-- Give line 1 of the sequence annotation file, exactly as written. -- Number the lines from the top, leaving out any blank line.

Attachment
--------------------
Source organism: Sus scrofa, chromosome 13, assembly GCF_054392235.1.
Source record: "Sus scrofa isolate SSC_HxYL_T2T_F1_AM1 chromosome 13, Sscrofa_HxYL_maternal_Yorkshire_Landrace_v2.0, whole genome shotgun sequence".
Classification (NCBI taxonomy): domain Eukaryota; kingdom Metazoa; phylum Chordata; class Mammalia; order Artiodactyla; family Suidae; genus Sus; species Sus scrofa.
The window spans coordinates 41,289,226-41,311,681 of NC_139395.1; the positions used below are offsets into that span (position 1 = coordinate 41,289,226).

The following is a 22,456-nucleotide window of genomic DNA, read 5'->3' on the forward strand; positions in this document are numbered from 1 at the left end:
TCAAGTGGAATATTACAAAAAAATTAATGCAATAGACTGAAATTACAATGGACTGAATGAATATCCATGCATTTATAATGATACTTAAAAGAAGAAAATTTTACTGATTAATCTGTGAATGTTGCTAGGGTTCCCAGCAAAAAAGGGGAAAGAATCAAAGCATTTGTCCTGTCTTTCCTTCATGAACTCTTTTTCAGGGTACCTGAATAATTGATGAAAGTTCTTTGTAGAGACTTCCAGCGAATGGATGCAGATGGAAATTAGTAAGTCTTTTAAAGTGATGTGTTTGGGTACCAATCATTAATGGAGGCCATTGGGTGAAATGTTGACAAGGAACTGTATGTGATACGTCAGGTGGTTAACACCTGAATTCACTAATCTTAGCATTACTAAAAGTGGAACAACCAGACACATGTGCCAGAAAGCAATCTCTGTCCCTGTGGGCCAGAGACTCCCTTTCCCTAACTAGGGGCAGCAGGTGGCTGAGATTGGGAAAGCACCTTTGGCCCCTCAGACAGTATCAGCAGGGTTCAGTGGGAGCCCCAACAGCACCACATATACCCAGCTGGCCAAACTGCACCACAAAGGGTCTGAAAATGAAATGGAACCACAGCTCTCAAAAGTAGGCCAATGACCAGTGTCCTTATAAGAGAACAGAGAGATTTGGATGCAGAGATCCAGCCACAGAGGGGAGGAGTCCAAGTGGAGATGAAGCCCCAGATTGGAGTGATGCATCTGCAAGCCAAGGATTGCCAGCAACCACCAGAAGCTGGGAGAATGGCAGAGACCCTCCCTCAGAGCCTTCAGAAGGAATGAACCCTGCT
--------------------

Source organism: Sus scrofa, chromosome 13, assembly GCF_054392235.1.